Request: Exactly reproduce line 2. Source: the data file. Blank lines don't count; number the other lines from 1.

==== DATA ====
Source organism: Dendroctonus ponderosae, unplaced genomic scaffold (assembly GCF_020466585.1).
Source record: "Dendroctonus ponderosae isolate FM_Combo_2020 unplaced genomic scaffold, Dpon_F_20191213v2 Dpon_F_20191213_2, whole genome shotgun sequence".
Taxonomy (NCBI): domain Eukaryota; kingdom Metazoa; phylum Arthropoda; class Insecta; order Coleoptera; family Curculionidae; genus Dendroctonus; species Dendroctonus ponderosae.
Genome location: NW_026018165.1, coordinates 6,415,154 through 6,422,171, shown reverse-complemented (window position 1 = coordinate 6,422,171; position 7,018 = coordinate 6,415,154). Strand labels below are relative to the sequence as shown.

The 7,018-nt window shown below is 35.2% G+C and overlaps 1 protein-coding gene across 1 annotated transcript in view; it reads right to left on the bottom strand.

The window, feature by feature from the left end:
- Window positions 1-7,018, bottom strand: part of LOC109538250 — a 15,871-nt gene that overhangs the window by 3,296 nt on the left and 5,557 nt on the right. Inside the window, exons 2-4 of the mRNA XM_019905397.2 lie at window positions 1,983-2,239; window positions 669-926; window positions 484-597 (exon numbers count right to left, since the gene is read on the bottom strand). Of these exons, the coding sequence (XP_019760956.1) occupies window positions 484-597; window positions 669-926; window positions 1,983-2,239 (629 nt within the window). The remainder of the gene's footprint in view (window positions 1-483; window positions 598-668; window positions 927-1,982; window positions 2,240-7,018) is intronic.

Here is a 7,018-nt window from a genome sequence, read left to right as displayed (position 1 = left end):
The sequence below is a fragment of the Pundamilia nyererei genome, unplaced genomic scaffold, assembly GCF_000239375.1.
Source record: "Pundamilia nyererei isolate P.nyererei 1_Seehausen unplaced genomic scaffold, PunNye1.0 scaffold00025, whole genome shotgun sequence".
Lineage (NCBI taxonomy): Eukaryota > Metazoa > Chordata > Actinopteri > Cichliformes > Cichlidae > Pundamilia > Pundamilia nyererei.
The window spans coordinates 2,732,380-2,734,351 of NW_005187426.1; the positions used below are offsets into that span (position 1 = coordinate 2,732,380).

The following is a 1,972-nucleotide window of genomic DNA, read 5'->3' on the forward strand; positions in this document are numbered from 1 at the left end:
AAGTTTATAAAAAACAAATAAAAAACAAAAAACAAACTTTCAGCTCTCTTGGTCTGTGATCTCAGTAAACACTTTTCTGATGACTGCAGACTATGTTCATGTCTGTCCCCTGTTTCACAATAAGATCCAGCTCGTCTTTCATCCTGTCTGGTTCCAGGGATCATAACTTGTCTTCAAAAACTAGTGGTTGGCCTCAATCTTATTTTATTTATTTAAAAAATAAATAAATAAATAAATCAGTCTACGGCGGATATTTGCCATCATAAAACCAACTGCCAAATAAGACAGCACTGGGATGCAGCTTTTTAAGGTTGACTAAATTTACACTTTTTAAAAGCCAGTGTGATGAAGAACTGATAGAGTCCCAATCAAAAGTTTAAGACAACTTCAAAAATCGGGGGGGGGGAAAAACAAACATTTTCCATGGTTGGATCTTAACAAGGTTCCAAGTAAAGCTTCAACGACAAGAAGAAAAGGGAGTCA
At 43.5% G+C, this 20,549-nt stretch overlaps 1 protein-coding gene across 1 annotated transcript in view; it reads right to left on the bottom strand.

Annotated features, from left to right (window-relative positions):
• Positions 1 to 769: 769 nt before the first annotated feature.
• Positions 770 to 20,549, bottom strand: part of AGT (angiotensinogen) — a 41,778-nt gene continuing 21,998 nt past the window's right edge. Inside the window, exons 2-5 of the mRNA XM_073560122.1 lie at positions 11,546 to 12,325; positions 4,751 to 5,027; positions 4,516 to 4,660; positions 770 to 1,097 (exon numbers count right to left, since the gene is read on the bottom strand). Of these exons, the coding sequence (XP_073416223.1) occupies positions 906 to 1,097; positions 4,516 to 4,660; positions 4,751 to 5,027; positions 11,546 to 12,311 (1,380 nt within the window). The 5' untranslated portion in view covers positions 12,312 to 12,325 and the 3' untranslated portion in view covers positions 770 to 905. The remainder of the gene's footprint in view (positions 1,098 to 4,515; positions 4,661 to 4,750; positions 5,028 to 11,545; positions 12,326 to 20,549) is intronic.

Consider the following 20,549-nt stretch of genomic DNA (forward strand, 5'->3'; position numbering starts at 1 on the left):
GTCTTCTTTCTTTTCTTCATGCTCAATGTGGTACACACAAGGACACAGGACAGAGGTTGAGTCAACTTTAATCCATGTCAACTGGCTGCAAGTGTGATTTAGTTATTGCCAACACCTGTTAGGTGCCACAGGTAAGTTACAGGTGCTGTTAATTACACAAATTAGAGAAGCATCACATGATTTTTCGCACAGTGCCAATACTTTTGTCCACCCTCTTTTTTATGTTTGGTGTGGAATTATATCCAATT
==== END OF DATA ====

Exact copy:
Source record: "Dendroctonus ponderosae isolate FM_Combo_2020 unplaced genomic scaffold, Dpon_F_20191213v2 Dpon_F_20191213_2, whole genome shotgun sequence".